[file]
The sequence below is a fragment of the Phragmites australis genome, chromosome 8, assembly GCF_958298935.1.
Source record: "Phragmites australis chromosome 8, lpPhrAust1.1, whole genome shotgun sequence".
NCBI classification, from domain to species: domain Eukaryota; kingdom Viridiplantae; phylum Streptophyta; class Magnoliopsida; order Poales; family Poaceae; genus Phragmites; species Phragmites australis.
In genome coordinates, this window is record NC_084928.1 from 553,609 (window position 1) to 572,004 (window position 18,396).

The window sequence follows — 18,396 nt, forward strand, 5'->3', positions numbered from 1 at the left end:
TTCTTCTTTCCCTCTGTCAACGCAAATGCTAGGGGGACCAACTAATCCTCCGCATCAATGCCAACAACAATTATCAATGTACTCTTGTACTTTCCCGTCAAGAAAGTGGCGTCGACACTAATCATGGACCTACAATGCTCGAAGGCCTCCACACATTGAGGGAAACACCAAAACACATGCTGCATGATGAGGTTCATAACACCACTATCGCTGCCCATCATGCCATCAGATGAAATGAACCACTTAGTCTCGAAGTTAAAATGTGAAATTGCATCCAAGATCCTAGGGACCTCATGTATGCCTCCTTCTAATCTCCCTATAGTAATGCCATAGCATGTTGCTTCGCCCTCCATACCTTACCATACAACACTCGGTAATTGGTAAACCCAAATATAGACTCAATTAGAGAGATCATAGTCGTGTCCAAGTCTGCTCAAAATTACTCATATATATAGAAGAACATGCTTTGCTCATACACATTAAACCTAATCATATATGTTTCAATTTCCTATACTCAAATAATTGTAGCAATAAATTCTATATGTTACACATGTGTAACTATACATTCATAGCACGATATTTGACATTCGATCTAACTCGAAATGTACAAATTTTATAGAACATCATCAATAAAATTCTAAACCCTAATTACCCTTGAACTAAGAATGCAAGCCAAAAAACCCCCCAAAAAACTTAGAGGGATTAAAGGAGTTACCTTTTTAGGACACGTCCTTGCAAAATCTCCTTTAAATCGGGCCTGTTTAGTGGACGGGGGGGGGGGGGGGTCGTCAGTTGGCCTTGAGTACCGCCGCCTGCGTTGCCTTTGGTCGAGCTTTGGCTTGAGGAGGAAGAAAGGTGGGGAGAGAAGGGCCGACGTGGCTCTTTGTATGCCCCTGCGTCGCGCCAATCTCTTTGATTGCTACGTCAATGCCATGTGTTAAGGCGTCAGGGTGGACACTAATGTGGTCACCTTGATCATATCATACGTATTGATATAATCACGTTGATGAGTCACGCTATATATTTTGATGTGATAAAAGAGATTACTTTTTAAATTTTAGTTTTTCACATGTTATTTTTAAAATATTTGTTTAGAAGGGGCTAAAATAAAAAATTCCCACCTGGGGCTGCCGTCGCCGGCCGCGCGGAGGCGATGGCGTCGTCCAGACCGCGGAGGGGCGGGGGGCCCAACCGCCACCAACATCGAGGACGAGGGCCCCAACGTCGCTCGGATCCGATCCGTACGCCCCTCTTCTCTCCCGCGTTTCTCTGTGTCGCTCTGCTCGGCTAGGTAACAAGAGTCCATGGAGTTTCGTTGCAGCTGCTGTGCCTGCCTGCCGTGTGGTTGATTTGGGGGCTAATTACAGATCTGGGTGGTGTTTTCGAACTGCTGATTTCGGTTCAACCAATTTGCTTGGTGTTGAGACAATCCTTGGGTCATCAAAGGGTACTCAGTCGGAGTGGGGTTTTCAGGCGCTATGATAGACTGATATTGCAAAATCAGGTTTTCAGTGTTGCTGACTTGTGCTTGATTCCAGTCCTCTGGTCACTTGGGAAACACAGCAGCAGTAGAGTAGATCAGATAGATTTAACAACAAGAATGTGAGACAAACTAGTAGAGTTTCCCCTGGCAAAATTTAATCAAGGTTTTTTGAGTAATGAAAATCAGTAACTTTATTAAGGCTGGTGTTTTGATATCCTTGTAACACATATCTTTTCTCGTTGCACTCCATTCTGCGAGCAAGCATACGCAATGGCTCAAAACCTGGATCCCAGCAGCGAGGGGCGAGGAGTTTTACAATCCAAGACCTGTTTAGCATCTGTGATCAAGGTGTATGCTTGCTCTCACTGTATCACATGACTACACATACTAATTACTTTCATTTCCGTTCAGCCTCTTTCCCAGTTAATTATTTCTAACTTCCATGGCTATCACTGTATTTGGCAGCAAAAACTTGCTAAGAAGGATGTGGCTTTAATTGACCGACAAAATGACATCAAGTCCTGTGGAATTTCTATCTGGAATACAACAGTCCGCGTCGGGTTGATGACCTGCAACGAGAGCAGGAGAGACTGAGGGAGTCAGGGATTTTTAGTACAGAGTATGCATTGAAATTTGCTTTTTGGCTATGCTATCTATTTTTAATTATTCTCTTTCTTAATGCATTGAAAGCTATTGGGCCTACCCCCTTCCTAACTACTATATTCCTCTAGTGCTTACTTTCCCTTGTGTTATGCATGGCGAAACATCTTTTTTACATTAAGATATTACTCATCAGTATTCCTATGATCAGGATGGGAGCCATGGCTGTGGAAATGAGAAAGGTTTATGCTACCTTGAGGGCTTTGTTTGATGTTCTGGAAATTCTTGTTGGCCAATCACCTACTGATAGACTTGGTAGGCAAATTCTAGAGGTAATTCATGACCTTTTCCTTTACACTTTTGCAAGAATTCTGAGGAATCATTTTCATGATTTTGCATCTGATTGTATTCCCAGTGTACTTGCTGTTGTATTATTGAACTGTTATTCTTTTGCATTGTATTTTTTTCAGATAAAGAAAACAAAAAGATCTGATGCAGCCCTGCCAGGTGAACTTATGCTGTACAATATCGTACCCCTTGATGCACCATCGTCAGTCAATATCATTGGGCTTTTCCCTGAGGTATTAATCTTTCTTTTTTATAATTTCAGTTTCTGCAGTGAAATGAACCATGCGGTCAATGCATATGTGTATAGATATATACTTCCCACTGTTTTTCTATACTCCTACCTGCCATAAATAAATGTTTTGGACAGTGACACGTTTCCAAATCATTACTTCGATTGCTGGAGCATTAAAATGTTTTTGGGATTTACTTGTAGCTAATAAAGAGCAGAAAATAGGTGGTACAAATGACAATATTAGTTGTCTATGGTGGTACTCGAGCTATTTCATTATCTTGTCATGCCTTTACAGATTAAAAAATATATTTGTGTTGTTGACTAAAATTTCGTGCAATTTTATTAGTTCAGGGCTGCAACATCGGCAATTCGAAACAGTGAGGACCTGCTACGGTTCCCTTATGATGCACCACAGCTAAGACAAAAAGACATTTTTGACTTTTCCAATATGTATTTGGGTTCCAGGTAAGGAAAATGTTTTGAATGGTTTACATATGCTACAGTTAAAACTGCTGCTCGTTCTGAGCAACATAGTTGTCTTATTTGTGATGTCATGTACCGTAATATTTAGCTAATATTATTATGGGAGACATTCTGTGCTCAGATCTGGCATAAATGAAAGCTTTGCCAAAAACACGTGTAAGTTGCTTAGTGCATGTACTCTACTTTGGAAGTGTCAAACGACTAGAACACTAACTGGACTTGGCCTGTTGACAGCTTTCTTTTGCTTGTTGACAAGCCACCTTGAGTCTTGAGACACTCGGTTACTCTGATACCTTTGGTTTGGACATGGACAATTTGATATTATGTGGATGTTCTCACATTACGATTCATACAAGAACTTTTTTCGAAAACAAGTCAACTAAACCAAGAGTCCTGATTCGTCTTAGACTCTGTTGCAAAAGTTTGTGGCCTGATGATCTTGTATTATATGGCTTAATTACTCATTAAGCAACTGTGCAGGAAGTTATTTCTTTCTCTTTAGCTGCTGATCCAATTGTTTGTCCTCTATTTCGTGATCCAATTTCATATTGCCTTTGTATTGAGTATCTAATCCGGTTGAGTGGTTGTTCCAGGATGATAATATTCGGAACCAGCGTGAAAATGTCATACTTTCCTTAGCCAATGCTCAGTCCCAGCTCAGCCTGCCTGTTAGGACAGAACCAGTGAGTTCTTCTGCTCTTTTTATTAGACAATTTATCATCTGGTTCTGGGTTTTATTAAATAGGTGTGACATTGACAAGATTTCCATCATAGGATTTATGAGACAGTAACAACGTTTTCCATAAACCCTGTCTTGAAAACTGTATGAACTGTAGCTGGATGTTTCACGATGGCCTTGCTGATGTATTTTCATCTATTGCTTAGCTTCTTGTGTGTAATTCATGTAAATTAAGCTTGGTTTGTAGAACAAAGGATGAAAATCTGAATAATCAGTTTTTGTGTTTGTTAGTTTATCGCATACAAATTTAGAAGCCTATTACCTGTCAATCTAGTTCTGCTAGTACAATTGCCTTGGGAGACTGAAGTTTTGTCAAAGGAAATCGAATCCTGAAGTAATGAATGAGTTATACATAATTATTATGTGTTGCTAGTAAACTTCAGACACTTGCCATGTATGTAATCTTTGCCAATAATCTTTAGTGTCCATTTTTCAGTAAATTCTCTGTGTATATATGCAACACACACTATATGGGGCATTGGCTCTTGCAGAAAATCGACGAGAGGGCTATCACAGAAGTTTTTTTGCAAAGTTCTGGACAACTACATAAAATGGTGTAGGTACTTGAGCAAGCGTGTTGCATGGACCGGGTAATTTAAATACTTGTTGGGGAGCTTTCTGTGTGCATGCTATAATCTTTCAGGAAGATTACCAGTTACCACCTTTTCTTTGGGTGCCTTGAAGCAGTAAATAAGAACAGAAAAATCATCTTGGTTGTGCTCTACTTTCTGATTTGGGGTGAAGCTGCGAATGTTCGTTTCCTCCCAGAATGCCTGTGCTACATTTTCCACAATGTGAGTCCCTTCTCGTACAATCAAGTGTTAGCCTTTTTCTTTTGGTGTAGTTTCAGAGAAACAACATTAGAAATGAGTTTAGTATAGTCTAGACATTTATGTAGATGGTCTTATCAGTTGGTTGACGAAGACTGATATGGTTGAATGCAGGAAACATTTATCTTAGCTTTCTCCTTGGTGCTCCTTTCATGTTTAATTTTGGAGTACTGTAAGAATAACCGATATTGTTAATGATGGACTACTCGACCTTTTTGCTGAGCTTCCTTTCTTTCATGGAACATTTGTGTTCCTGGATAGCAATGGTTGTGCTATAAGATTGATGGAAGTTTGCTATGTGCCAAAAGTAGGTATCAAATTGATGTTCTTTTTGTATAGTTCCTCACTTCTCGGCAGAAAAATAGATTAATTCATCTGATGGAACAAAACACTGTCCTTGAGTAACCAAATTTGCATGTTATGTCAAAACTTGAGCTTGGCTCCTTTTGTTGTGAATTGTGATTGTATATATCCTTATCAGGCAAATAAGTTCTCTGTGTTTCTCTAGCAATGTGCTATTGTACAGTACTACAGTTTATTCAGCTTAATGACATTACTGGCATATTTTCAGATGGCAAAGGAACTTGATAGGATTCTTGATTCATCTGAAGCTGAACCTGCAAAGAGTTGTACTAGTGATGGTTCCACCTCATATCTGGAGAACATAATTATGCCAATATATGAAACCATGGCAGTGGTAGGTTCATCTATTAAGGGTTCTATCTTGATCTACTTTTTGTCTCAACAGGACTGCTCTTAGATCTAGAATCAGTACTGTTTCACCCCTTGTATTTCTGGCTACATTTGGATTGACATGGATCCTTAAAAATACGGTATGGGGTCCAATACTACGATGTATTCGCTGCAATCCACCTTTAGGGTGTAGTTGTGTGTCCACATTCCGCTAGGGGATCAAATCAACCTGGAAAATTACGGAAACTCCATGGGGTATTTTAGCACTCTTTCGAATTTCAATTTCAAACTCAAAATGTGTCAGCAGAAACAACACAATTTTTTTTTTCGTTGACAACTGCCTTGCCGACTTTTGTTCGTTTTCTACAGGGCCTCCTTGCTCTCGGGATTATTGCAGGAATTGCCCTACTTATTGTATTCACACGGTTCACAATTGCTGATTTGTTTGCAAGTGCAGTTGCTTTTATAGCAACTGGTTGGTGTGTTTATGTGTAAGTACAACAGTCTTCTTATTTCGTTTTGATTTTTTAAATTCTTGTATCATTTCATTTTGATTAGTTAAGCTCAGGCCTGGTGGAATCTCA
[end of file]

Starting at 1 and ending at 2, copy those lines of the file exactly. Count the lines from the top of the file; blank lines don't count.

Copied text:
The sequence below is a fragment of the Phragmites australis genome, chromosome 8, assembly GCF_958298935.1.
Source record: "Phragmites australis chromosome 8, lpPhrAust1.1, whole genome shotgun sequence".